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A Happy, Healthy Holiday Season Part 1: Don’t bite off more than you can chew


December 18, 2012 | Published by


friends eating holiday meal

Overeating and over-consumption of refined, sugary, fatty, or caffeinated foods and alcohol (all plentiful this time of year) can wreak all sorts of havoc on your body, like:

  • Promoting inflammation
  • Causing weight gain
  • Impairing mood and concentration
  • Lowering energy levels
  • Disrupting blood sugar balance
  • Increasing stress and fatigue
  • Inducing irritability
  • Contributing to chronic diseases (such as high blood pressure and diabetes)
  • Interfering with sleep
  • Hampering immune function

Even worse, the types of foods that are most problematic are often the very ones stacked high on the serving tables at parties and holiday gatherings and in gifts from well-intentioned friends. Individuals with food allergies or sensitivities have greater challenges than most finding foods that support their health, but whoever you are, unless you hibernate all winter, you will probably go at least a few rounds with some challenging food choices over the next couple of months.

Here are some things you can do to support healthy choices even as those visions of sugarplums dance through your head:

  • Be realistic and let go of perfectionism. Don’t bite off more than you can chew, so to speak. Food-wise the holidays are rough, so mid-December is probably not the best time to try and lose 20 pounds or begin an elimination and challenge diet. Commit to supporting your health the best you can and forgive yourself if you stumble. Don’t use one misstep as an excuse to wander further and further away from your ultimate goals.
  • Clarify and define your overall health priorities then create action steps based on these. If you decided you wanted to complete a marathon, you wouldn’t run 26 miles the following day. You’d start with baby steps, perhaps simply walking and running for 30 minutes the first day. Take the same approach with your dietary goals. Create manageable daily strategies that support your overall objectives. (For example: Overall objective = Stabilize blood sugar to support consistent energy and mood; Daily strategy = Eat at least 3 oz. protein at each meal.)
  • Create a food log. Yes, it’s inconvenient, annoying, and often sobering to record every morsel of food that goes into your mouth, but that is exactly why writing down everything you eat is one of the best ways to achieve your dietary goals. Instead of stating a goal and then forgetting about it, the log makes you accountable. If you not only record what you eat, but also when you eat and how you feel both physically and emotionally before and after, your journal may provide you with valuable insights about which foods make you feel better or worse.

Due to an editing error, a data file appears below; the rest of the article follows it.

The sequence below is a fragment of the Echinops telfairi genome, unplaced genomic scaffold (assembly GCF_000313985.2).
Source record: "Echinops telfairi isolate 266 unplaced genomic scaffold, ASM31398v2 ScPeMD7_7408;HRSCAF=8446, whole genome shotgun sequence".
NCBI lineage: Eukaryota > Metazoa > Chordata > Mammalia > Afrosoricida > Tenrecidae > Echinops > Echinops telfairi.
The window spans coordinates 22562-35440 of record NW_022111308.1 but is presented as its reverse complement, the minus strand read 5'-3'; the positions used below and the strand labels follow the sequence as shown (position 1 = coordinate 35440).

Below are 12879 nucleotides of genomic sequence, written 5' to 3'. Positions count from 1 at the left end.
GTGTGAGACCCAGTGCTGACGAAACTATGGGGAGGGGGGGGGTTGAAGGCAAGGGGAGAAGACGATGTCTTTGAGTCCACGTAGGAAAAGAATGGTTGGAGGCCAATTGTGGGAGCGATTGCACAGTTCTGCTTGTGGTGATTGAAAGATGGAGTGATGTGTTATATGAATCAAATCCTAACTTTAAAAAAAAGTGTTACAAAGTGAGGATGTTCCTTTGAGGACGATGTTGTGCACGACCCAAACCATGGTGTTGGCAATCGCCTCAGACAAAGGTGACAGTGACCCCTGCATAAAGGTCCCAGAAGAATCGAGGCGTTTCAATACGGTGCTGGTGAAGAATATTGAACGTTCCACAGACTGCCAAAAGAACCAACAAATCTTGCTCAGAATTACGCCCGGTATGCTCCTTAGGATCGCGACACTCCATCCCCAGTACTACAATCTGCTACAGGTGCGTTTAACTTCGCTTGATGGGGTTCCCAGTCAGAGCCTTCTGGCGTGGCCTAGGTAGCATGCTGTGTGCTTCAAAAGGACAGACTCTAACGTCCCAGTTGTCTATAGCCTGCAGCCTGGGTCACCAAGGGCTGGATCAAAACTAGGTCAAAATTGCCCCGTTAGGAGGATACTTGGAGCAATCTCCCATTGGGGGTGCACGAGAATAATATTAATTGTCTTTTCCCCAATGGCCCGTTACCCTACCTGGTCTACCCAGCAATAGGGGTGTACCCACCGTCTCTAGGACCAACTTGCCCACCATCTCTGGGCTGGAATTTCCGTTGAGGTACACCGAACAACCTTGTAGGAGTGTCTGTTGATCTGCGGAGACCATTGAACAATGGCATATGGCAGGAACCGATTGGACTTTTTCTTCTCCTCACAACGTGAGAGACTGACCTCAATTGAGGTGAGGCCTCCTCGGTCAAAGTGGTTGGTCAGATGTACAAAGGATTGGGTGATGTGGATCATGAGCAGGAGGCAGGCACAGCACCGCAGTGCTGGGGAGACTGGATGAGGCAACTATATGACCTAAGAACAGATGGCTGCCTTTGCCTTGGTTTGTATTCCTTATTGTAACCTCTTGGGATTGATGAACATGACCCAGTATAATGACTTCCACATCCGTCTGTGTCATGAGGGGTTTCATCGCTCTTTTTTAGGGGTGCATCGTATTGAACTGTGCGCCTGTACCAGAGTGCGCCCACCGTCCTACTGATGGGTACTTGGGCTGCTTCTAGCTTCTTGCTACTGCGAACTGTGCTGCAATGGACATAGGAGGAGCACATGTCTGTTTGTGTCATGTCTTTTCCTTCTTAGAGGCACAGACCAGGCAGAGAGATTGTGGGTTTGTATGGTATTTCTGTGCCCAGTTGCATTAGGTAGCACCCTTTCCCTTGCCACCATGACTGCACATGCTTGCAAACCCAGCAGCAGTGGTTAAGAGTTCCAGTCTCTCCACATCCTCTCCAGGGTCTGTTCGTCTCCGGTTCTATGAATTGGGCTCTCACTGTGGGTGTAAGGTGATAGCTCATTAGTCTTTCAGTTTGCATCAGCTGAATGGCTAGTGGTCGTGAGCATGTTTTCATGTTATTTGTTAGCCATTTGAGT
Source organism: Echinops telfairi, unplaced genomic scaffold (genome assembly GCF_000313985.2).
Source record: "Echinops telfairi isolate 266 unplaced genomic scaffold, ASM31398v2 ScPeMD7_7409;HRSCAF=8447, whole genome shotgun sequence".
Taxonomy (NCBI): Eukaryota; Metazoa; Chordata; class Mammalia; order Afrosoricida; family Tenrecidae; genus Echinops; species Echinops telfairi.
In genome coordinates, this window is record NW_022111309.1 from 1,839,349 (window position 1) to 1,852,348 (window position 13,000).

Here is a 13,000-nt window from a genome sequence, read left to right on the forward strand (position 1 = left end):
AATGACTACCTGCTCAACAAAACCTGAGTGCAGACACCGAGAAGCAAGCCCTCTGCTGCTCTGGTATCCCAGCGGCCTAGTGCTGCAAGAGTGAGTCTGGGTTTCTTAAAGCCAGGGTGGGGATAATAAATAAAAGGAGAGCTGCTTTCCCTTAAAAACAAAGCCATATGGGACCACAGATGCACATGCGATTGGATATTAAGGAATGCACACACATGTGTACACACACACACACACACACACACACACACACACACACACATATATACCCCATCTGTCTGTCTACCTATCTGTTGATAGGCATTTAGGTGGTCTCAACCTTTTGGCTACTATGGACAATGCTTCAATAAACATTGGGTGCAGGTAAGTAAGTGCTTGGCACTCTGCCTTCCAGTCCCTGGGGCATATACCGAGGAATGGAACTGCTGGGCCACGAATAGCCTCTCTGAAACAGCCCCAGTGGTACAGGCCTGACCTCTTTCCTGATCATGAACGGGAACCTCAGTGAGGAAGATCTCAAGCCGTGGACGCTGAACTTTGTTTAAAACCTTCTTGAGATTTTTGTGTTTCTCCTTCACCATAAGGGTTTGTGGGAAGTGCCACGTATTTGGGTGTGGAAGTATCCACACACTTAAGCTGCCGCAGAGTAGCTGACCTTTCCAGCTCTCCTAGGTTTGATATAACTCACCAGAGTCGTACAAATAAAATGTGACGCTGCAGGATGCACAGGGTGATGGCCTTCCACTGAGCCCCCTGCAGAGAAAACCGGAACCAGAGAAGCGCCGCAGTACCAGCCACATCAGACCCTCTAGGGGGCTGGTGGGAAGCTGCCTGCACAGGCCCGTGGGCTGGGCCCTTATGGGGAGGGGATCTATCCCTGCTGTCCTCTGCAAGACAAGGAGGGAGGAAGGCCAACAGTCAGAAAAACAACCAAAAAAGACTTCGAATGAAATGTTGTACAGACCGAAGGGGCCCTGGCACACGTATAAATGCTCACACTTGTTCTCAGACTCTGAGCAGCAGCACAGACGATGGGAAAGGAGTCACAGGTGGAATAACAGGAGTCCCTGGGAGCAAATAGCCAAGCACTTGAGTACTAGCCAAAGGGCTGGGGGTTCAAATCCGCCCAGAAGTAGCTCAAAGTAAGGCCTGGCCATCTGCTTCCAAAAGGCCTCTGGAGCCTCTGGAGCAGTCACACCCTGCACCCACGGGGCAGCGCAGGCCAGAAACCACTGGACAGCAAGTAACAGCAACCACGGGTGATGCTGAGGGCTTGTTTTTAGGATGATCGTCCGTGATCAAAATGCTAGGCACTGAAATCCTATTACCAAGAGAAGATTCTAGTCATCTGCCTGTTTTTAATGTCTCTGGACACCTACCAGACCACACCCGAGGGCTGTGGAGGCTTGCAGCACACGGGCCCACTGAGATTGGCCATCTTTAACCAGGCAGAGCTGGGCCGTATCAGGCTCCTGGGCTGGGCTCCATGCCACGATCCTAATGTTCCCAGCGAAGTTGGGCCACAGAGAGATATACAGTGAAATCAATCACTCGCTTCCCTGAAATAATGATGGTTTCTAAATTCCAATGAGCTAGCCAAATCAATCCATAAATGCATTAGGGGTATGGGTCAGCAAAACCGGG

• Get a buddy. Like the food log, a buddy provides accountability for your actions, but a friend’s support can do even more. A pal can encourage you to persist when you want to quit, strategize with you for a problematic party, offer suggestions when you run up against road blocks, and even join you in a daily walk or collaborate on healthy cooking projects. Just having someone remind you of why you’ve undertaken the changes you have can be invaluable.
  • Eat more soup. Non-cream based soups can be a great source of nutrition. They supply water, electrolytes, vitamins, minerals, and sometimes fiber and protein. In addition, researchers found that when people ate soup before a meal, they reduced their total calorie intake at that meal by 20%.1

Continue to part 2, where I offer more suggestions for a happy, healthy holiday.

1. Flood JE, Rolls BJ. Soup preloads in a variety of forms reduce meal energy intake. Appetite. 2007 Nov;49(3):626-34. Epub 2007 Apr 14.

Dr. Lise NaugleAbout the Author: Dr. Lise Naugle is an associate of Dr. James L. Wilson. She assists healthcare professionals with clinical assessment and treatment protocols related to adrenal dysfunction and stress, and questions regarding the use of Doctor Wilson’s Original Formulations supplements. With eleven years in private practice and a focus on stress, adrenals, hormonal balance and mind-body connection, she offers both clinical astuteness and a wealth of practical knowledge. Dr. Naugle also maintains updated information about the latest scientific research on the hypothalamic-pituitary-adrenal axis function, endocrine balance and nutritional support for stress and develops educational materials about stress and health for clinicians and their patients.

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